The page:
At the money
At the money
At the money is a term used in options trading. Options are contracts that allow you to buy or sell an asset at a pre-agreed price.
Arbitrage means exploiting price variations across different markets. In FX trading, this typically entails buying foreign currency — or a derivative such as an option or forward — in one market, and selling it at a profit in another market.
Out of the money
Out of the money
‘Out of the money’ is one of three terms used to describe an option’s value, or ‘moneyness’. The other two terms are ‘at the money ‘ and ‘in the money’. When an option is out of the money, its strike price — that is, the price at which you’d exercise the option — is lower than the market price.
A participating forward is a Hybrid FX Forward and Option instrument. The amount you want to protect — or hedge — is split into two parts. One part works like a standard forward contract. In other words, you enter a legal obligation to exchange a specified amount of foreign currency on a certain date at a specified rate.
A ratio forward is a type of structured, or ‘exotic’ option. Exotic options are derivative contracts in which two or more options are combined to create a more complex arrangement.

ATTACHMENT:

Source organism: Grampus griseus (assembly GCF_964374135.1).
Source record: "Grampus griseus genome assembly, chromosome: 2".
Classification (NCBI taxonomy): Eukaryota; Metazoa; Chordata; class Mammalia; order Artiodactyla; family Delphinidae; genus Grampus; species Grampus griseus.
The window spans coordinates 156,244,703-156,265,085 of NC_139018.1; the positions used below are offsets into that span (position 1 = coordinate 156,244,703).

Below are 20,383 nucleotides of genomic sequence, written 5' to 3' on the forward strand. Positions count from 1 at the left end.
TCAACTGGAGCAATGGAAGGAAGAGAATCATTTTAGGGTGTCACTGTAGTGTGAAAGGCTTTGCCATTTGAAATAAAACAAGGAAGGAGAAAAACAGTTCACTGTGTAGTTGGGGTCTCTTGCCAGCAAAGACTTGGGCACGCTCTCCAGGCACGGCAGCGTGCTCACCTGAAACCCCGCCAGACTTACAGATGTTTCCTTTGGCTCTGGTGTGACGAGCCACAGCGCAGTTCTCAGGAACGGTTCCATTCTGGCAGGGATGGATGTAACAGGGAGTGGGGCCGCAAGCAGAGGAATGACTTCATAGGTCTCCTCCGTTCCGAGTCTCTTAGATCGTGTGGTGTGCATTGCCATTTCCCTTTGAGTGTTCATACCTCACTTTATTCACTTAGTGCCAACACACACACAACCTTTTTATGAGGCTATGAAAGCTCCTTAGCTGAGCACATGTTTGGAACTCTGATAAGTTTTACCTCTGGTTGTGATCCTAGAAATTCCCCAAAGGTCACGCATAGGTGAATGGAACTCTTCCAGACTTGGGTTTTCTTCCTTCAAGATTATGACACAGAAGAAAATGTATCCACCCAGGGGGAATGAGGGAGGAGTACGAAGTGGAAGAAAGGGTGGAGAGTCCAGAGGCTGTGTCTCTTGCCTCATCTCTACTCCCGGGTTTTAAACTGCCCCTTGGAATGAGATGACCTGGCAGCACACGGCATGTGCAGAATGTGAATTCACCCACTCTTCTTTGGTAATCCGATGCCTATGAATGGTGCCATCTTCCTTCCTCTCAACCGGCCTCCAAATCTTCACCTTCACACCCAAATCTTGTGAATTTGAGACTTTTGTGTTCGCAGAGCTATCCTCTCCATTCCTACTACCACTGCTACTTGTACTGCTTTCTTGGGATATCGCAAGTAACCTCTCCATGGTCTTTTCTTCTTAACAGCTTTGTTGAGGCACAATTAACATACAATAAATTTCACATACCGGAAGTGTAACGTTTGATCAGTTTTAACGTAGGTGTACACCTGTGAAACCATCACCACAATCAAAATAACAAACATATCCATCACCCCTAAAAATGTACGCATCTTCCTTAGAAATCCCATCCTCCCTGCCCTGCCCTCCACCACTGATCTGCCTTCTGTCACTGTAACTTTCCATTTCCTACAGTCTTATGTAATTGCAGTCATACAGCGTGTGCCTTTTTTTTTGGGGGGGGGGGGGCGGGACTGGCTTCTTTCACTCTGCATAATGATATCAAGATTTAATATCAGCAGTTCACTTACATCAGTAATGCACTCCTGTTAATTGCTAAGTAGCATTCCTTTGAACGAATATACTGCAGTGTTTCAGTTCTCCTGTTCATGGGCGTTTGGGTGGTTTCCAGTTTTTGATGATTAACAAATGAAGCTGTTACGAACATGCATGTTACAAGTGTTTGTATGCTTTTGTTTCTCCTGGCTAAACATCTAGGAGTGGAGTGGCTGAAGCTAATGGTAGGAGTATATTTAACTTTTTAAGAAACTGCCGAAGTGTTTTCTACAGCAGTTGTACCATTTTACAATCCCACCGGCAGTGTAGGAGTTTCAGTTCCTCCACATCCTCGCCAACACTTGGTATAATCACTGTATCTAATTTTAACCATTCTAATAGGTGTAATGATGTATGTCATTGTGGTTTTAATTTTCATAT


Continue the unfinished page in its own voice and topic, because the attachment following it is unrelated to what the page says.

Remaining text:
A straddle is a strategy that traders typically use when they want to bet on the price of an asset but aren’t sure if it’s likely to go up or down — if they are buying the straddle, or have a high conviction that the price will remain stable — if they sell the straddle.
US Dollar Index
Volatility is a measure of how much the price of an instrument moves. It is usually expressed as an annualised %. It is often calculated as the standard deviation of the daily moves in price of an asset from its average.
A warrant is a type of derivative : a financial instrument that gets its value from an underlying commodity. In foreign exchange transactions, the underlying commodity is a currency pair.
Yield is how much you’ve earned or can expect to earn from an investment over a specific period of time, expressed as a percentage of the amount you originally invested or your investment’s current market value.
A zero-cost hedge is a hedging strategy that doesn’t have upfront costs. The hedge is constructed in such a way that any premium you have to pay to set up the hedge cancels itself out.
High Risk Investment Notice
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